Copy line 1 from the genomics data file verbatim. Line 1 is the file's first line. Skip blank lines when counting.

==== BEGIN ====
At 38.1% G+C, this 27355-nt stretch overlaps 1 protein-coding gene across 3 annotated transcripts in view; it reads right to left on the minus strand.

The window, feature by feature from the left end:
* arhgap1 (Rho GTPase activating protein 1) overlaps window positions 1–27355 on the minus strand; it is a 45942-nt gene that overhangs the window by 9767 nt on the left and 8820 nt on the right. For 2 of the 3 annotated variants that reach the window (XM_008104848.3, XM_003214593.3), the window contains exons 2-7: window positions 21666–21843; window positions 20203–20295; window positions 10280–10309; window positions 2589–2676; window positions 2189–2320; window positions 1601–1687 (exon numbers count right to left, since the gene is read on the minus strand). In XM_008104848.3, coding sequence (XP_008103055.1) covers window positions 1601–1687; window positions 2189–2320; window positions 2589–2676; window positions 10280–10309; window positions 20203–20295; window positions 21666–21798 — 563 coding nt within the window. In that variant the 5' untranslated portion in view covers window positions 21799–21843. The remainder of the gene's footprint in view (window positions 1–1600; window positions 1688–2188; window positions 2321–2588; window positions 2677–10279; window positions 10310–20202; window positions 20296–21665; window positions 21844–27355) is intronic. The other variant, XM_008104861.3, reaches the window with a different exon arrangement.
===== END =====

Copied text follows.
At 38.1% G+C, this 27355-nt stretch overlaps 1 protein-coding gene across 3 annotated transcripts in view; it reads right to left on the minus strand.